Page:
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Do you find it surprising that Coke’s users are more likely to be conservative, while Pepsi’s are liberal?

Pepsi’s appeal to liberals probably started with the campaign called “The Choice of a New Generation,” which ran from 1984 to 1991. Pepsi didn’t just focus on a demographic; it reflected a mindset that young people tend to have, Liberal and rebellious. Specifically, Pepsi concentrated on those who are low in the Moral Foundation of Respect for Authority. (For those who don’t know, I am referencing Moral Foundation Theory as described by Jonathan Haidt in The Righteous Mind.) Most recently, this skew towards Liberals was illustrated in the Kylie Jenner Pepsi commercial that incorporated an anti-authority pretend Black Lives Matter march. That particular commercial didn’t work well, for reasons I will discuss shortly.

Despite this correct match of mindset, age group, and an Ethical Zone, it seems that Pepsi hasn’t been successful in attracting the young people of today. According to data from Connexity cited in that article in Adweek, Pepsi’s largest audience is those over sixty-five. How can that be? Aren’t Liberals young?  This is probably because they are attracting Liberals, regardless of age. Why aren’t they attracting young people? Both Liberals (and young people) crave novelty and are drinking the latest hip drinks like kombucha and not the boring colas that have been around since forever. Pepsi has recognized this and is attempting to capitalize on it by acquiring newer brands such as SoBe and Naked Juice. But Pepsi’s customer base for its flagship brand seems to be limited to the aging Liberals who still retain a taste for colas.

By pursuing this strategy, Pepsi is experiencing the effects of the inherent tension of targeting Liberals: Pepsi is more attractive to those with Liberal sensibility than Coke, but it is never going to satisfy the Liberal need for novelty. While the data firm Connexity recommended that Pepsi pursue young people, as an established brand that is probably not possible. Pepsi has successfully emotionally branded, but the branding has an inherent limit to growth.
The tension between a large brand and the relatively low level of Respect for Authority among its Liberal user base is also illustrated in the reaction to the Pepsi Kylie Jenner campaign. Instead of feeling that Pepsi identified with its sensibilities, Liberals felt that Pepsi had co-opted the movement, attempting to use it to sell a product.  Liberals have a bullshit detector for companies “taking advantage” of an underprivileged group, which was activated by this commercial.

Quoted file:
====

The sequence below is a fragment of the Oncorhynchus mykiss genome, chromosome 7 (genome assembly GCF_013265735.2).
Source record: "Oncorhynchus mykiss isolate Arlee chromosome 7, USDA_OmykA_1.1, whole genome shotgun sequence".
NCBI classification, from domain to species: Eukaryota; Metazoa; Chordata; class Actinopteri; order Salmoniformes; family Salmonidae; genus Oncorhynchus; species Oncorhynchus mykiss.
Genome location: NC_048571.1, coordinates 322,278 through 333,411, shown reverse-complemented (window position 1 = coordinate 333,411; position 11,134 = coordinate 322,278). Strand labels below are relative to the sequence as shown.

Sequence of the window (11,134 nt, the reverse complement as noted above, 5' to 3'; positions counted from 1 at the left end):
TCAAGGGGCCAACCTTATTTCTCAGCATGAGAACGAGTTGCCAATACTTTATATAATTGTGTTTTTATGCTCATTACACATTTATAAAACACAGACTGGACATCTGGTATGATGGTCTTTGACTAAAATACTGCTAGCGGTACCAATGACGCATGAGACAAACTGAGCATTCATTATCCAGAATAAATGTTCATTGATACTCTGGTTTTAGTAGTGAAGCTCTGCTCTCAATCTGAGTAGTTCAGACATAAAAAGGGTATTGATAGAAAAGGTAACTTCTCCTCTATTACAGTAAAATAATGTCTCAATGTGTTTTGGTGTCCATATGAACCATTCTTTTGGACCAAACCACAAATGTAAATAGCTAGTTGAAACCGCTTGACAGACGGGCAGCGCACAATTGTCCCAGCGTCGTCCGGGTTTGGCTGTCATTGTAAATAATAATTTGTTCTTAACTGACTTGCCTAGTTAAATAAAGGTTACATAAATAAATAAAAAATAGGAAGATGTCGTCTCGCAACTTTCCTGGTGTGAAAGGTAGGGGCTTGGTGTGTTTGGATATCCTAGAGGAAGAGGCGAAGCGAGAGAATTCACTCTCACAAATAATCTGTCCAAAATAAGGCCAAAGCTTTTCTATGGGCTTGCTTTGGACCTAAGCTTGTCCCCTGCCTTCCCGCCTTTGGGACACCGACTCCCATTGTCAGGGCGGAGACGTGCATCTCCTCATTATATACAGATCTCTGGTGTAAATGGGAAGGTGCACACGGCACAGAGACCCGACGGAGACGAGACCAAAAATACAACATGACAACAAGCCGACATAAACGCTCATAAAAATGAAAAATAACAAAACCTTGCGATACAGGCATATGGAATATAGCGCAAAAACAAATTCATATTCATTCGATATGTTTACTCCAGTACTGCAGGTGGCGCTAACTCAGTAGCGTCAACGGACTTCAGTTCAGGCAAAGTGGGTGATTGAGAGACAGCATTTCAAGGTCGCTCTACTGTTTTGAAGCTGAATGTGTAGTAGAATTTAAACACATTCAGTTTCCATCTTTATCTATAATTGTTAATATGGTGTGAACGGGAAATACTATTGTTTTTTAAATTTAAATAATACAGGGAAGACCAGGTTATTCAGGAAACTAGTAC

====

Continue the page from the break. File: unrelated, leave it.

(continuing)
This is a “crime” among Liberals. A similar issue came up as part of the reaction to Nike’s Colin Kaepernick campaign, that this was just being done to make money. Kaepernick defused the issue by donating his proceeds to charity; Nike hasn’t. Being co-opted is a theme; it also comes up when big brand companies buy hip smaller brands. Pepsi is on a difficult path. Pepsi thought they were being on trend, but they ran into a marketing landmine they didn’t know existed—and the explosion backfired on them.

Let’s move to Coke. According to that same data source, the Coke brand has the reverse skew. Its customer base is younger (the largest demographic group is thirty-five to forty-four) but skews right politically. Coke’s user base over-indexes Conservative by anywhere from ten to twenty-one percent. It also has a higher level of education than Pepsi. This is a mirror of Pepsi, another mismatch between age, education, and political skew. The correlations usually go the other way; in general, those more highly educated and younger skew Liberal. Coke’s pattern is the reverse. Huh? What’s going on here?

It could just be that it is a reverse of Pepsi, which still carries the long-term effect of the “Choice of a New Generation” campaign. Or it could be that Coke is the dominant brand and has done a better job of blocking and tackling than Pepsi. Their 2014 campaign with 250 of the most popular names on Coke cans and bottles was a brilliant tactic, considered to be one of the best-performing campaigns they have ever done. But their success among Conservatives also might be a long-term effect of the New Coke fiasco. For those who don’t remember, in 1986, Coke changed its formula to a sweeter profile, trying to take on Pepsi in a different way. It backfired, bigly. Conservatives (who crave consistency) were probably more troubled by the change than Liberals.

After the publicity storm, Coke overturned their decision and brought back “Original Coke.” By going back to the original formula, Coke cemented its lead among Conservatives. A long-term echo of this effect may still be playing out. And with Pepsi chasing Liberals, a Conservative cola drinker wouldn’t choose Pepsi because of the Belonging/Loyalty Moral Foundation. Thus, both products are politically branded. I doubt Coca-Cola expected their Original Coke decision to end up branding the drink for Conservatives, but that appears to have been what happened.
 

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